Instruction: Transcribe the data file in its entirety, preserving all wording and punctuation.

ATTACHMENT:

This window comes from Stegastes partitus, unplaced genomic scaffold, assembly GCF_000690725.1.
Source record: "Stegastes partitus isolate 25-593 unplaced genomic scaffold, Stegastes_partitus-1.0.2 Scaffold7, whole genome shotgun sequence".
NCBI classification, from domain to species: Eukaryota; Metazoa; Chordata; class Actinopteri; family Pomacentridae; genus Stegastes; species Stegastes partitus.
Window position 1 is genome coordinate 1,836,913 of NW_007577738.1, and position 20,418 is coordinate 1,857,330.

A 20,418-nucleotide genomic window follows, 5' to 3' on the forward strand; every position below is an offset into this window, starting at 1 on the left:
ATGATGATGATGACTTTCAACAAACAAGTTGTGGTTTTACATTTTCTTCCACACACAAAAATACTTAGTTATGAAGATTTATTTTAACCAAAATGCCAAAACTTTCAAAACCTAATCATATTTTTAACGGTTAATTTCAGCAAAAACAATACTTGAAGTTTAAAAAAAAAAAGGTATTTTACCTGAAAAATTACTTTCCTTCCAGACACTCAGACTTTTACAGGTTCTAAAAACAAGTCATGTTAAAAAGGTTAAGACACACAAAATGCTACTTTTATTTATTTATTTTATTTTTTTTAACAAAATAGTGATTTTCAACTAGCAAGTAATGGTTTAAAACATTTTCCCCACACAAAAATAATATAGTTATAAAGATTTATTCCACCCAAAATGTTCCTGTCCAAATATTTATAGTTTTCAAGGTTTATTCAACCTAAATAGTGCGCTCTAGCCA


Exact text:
This window comes from Stegastes partitus, unplaced genomic scaffold, assembly GCF_000690725.1.
Source record: "Stegastes partitus isolate 25-593 unplaced genomic scaffold, Stegastes_partitus-1.0.2 Scaffold7, whole genome shotgun sequence".
NCBI classification, from domain to species: Eukaryota; Metazoa; Chordata; class Actinopteri; family Pomacentridae; genus Stegastes; species Stegastes partitus.
Window position 1 is genome coordinate 1,836,913 of NW_007577738.1, and position 20,418 is coordinate 1,857,330.

A 20,418-nucleotide genomic window follows, 5' to 3' on the forward strand; every position below is an offset into this window, starting at 1 on the left:
ATGATGATGATGACTTTCAACAAACAAGTTGTGGTTTTACATTTTCTTCCACACACAAAAATACTTAGTTATGAAGATTTATTTTAACCAAAATGCCAAAACTTTCAAAACCTAATCATATTTTTAACGGTTAATTTCAGCAAAAACAATACTTGAAGTTTAAAAAAAAAAAGGTATTTTACCTGAAAAATTACTTTCCTTCCAGACACTCAGACTTTTACAGGTTCTAAAAACAAGTCATGTTAAAAAGGTTAAGACACACAAAATGCTACTTTTATTTATTTATTTTATTTTTTTTAACAAAATAGTGATTTTCAACTAGCAAGTAATGGTTTAAAACATTTTCCCCACACAAAAATAATATAGTTATAAAGATTTATTCCACCCAAAATGTTCCTGTCCAAATATTTATAGTTTTCAAGGTTTATTCAACCTAAATAGTGCGCTCTAGCCA